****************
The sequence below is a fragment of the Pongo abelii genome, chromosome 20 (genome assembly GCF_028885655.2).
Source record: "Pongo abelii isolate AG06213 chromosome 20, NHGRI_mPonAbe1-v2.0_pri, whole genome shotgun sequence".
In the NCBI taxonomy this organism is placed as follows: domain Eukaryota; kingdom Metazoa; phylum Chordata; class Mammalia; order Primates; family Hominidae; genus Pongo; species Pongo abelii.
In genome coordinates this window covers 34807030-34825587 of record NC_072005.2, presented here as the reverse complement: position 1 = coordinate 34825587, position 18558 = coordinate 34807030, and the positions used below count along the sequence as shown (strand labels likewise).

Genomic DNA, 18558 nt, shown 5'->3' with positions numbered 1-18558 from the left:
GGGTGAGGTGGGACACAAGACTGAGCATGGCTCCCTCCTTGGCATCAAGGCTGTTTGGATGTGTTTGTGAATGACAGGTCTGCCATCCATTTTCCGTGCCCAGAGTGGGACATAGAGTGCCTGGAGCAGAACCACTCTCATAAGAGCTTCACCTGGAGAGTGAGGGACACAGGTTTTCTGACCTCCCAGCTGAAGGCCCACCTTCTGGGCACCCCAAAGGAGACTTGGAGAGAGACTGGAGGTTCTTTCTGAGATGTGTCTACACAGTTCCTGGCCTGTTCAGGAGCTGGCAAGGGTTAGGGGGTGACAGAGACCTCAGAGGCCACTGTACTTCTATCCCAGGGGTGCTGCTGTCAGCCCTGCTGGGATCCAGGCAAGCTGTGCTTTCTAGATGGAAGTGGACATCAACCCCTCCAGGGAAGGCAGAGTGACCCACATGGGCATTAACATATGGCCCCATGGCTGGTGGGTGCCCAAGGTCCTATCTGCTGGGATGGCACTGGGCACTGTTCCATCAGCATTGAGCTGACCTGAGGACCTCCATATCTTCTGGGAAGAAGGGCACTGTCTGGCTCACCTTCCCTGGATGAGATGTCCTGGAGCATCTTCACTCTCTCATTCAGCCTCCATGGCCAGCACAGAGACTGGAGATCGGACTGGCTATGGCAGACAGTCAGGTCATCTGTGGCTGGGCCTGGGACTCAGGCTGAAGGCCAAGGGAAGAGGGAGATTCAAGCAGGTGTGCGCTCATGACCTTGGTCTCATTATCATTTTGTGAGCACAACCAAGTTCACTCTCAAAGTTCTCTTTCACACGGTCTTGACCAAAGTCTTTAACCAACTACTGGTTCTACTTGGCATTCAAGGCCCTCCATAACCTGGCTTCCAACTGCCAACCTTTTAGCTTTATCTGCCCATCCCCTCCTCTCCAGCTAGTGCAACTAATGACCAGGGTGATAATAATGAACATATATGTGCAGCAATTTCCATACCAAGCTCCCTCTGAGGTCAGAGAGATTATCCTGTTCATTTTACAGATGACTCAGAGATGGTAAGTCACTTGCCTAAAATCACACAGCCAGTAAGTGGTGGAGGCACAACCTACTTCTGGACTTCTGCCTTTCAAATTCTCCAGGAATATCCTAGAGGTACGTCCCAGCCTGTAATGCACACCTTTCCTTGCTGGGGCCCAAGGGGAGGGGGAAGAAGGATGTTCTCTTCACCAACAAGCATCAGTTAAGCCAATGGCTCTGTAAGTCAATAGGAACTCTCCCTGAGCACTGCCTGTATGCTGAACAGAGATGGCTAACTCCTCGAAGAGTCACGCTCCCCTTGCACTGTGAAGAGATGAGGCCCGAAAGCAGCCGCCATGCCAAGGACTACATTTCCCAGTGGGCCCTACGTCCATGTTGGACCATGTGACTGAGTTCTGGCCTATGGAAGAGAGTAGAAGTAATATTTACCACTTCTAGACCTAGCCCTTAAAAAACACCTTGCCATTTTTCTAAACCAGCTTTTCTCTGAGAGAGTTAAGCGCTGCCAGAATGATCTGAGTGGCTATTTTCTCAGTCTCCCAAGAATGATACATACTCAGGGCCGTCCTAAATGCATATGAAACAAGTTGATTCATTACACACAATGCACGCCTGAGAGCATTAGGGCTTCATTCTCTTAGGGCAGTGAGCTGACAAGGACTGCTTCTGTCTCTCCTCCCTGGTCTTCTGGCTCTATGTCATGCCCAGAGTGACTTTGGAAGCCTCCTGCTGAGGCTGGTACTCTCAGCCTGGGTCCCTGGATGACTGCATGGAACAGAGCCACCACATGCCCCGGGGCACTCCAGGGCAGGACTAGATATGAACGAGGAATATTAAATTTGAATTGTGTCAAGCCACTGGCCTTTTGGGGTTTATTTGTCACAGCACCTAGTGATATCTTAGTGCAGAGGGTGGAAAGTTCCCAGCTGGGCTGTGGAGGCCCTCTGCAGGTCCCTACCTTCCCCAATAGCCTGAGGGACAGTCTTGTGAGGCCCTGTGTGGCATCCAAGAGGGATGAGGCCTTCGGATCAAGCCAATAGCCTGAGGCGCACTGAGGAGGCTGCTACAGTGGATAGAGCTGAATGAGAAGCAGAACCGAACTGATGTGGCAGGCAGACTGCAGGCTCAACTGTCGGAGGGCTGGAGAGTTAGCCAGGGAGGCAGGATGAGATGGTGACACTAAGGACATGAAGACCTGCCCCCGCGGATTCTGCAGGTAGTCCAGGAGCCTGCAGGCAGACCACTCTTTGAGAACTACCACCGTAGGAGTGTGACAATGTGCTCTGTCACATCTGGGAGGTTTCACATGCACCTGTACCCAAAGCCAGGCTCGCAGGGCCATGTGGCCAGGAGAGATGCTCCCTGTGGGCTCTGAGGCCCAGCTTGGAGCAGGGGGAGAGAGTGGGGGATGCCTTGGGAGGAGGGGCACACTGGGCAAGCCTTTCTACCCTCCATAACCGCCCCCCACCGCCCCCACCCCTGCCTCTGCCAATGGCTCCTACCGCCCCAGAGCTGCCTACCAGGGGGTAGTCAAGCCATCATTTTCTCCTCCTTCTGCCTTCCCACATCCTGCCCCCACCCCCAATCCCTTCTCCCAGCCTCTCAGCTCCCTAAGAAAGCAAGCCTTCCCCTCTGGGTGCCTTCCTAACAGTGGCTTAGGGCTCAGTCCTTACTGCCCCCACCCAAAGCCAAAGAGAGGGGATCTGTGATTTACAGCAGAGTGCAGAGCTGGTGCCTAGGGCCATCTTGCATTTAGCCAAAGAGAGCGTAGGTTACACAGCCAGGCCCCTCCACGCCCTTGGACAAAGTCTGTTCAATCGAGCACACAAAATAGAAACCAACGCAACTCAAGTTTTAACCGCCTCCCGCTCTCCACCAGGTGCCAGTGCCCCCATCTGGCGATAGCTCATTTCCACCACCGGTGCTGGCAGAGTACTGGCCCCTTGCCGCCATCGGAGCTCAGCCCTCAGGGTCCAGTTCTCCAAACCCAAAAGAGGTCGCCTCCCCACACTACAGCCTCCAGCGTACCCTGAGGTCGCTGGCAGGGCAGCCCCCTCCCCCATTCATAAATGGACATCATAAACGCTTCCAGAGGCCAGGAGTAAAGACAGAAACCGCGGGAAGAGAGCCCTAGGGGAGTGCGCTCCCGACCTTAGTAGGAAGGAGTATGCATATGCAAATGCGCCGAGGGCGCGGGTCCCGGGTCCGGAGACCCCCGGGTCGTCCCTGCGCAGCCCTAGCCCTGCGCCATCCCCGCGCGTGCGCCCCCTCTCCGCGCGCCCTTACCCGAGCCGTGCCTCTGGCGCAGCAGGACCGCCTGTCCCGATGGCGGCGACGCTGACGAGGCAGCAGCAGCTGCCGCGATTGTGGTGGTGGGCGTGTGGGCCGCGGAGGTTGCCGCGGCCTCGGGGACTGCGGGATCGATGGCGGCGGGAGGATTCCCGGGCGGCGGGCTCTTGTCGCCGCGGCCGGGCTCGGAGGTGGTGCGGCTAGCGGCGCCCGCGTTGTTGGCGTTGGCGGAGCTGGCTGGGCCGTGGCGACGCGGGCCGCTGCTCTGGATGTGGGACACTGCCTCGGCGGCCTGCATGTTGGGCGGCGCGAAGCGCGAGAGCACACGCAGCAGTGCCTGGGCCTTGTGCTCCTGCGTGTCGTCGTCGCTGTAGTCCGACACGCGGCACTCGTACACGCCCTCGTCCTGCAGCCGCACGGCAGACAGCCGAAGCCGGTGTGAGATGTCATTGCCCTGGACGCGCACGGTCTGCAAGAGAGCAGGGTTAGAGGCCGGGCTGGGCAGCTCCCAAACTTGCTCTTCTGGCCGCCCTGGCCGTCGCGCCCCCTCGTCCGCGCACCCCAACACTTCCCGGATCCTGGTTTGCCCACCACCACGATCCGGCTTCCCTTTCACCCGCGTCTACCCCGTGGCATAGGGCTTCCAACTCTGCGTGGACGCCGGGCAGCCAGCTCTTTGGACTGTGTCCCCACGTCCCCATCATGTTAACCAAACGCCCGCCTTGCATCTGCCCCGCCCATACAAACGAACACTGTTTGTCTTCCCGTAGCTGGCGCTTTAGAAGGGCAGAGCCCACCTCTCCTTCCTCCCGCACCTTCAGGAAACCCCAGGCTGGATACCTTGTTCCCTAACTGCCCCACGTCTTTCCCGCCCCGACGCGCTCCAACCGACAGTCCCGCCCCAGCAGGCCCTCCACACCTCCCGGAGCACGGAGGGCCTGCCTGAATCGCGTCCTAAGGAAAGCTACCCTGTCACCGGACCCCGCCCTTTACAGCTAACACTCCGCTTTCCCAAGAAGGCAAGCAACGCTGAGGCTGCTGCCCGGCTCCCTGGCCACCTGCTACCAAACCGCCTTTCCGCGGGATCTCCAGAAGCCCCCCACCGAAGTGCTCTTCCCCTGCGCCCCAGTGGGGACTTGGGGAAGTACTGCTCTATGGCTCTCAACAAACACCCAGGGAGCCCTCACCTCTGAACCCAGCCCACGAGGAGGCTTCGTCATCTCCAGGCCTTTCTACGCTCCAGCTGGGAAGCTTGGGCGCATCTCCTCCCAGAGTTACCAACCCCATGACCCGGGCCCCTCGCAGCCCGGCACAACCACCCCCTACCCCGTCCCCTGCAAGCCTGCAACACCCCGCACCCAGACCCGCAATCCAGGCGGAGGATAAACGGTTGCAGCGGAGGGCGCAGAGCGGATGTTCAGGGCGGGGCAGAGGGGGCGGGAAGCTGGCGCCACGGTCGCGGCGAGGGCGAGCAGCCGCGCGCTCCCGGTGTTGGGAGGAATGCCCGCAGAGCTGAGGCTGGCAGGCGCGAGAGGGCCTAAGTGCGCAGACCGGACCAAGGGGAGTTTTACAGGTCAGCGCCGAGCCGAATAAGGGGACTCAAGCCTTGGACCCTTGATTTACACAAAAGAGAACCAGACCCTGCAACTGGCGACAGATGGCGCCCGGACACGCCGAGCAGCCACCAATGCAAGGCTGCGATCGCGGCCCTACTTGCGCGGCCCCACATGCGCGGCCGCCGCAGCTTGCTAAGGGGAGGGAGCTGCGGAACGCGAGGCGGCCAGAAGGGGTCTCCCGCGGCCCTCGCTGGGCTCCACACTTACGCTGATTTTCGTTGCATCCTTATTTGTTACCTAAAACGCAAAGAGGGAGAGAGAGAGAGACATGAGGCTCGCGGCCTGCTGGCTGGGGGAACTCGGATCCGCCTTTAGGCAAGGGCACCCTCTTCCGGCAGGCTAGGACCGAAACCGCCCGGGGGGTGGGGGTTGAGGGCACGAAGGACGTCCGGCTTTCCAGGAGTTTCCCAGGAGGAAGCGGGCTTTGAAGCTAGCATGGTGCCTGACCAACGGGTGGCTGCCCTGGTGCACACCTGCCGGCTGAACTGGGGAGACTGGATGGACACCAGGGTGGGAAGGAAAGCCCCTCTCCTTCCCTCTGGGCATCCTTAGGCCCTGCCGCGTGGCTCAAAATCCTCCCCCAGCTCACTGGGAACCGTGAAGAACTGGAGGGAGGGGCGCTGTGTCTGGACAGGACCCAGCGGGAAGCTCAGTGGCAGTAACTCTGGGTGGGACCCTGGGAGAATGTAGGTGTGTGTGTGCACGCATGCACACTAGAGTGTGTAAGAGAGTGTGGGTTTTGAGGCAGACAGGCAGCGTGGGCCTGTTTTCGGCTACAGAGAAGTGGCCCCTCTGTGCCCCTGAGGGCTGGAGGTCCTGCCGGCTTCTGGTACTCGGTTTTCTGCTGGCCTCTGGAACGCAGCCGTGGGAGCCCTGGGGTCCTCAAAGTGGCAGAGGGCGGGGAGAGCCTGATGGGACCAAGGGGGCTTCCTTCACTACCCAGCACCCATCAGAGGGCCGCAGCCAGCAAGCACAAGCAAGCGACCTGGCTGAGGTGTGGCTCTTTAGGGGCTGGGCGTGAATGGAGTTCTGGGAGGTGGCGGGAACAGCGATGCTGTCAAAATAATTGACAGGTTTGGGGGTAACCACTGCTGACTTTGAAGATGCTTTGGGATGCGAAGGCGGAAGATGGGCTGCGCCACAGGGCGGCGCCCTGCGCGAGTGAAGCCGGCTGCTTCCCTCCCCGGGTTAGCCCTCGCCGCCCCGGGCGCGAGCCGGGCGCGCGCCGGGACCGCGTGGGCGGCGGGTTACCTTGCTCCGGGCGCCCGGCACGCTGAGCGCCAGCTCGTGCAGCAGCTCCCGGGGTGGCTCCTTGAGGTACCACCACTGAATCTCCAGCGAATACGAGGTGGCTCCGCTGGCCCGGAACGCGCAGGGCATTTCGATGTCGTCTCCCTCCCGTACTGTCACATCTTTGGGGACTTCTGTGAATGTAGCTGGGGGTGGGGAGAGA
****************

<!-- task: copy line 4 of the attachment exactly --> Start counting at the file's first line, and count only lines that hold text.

In genome coordinates this window covers 34807030-34825587 of record NC_072005.2, presented here as the reverse complement: position 1 = coordinate 34825587, position 18558 = coordinate 34807030, and the positions used below count along the sequence as shown (strand labels likewise).